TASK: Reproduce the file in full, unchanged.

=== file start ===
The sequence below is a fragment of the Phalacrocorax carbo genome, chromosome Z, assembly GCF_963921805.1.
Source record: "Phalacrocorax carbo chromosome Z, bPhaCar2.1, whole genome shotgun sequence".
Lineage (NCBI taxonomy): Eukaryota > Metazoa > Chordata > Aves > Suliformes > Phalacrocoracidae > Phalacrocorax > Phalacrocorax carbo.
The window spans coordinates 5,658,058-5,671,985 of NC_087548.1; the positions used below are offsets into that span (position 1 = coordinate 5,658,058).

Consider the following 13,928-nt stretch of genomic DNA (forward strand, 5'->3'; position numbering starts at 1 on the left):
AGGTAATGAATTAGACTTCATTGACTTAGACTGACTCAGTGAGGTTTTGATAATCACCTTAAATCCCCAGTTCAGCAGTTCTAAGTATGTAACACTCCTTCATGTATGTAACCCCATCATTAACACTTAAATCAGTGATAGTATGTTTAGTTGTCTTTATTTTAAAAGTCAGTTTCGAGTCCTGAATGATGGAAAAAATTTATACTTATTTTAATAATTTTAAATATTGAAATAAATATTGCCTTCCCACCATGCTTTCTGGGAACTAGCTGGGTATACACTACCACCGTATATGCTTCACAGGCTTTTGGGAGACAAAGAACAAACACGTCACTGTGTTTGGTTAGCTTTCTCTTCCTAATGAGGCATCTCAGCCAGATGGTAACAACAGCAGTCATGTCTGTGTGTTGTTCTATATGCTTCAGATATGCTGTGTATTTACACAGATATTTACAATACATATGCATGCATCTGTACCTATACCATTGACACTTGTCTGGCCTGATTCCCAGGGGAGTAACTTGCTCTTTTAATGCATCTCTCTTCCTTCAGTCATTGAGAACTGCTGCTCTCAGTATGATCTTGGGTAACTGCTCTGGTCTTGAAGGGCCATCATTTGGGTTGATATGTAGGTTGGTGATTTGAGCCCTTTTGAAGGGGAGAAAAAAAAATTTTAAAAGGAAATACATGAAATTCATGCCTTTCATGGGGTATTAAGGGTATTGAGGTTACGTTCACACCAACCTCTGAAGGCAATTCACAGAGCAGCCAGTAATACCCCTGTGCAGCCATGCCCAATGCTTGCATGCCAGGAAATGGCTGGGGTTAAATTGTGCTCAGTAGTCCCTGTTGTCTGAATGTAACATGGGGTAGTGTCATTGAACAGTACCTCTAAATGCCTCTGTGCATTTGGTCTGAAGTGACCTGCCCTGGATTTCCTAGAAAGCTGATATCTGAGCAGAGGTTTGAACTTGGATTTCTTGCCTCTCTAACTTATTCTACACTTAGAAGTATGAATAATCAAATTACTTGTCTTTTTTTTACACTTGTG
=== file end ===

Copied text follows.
The sequence below is a fragment of the Phalacrocorax carbo genome, chromosome Z, assembly GCF_963921805.1.
Source record: "Phalacrocorax carbo chromosome Z, bPhaCar2.1, whole genome shotgun sequence".
Lineage (NCBI taxonomy): Eukaryota > Metazoa > Chordata > Aves > Suliformes > Phalacrocoracidae > Phalacrocorax > Phalacrocorax carbo.
The window spans coordinates 5,658,058-5,671,985 of NC_087548.1; the positions used below are offsets into that span (position 1 = coordinate 5,658,058).

Consider the following 13,928-nt stretch of genomic DNA (forward strand, 5'->3'; position numbering starts at 1 on the left):
AGGTAATGAATTAGACTTCATTGACTTAGACTGACTCAGTGAGGTTTTGATAATCACCTTAAATCCCCAGTTCAGCAGTTCTAAGTATGTAACACTCCTTCATGTATGTAACCCCATCATTAACACTTAAATCAGTGATAGTATGTTTAGTTGTCTTTATTTTAAAAGTCAGTTTCGAGTCCTGAATGATGGAAAAAATTTATACTTATTTTAATAATTTTAAATATTGAAATAAATATTGCCTTCCCACCATGCTTTCTGGGAACTAGCTGGGTATACACTACCACCGTATATGCTTCACAGGCTTTTGGGAGACAAAGAACAAACACGTCACTGTGTTTGGTTAGCTTTCTCTTCCTAATGAGGCATCTCAGCCAGATGGTAACAACAGCAGTCATGTCTGTGTGTTGTTCTATATGCTTCAGATATGCTGTGTATTTACACAGATATTTACAATACATATGCATGCATCTGTACCTATACCATTGACACTTGTCTGGCCTGATTCCCAGGGGAGTAACTTGCTCTTTTAATGCATCTCTCTTCCTTCAGTCATTGAGAACTGCTGCTCTCAGTATGATCTTGGGTAACTGCTCTGGTCTTGAAGGGCCATCATTTGGGTTGATATGTAGGTTGGTGATTTGAGCCCTTTTGAAGGGGAGAAAAAAAAATTTTAAAAGGAAATACATGAAATTCATGCCTTTCATGGGGTATTAAGGGTATTGAGGTTACGTTCACACCAACCTCTGAAGGCAATTCACAGAGCAGCCAGTAATACCCCTGTGCAGCCATGCCCAATGCTTGCATGCCAGGAAATGGCTGGGGTTAAATTGTGCTCAGTAGTCCCTGTTGTCTGAATGTAACATGGGGTAGTGTCATTGAACAGTACCTCTAAATGCCTCTGTGCATTTGGTCTGAAGTGACCTGCCCTGGATTTCCTAGAAAGCTGATATCTGAGCAGAGGTTTGAACTTGGATTTCTTGCCTCTCTAACTTATTCTACACTTAGAAGTATGAATAATCAAATTACTTGTCTTTTTTTTACACTTGTG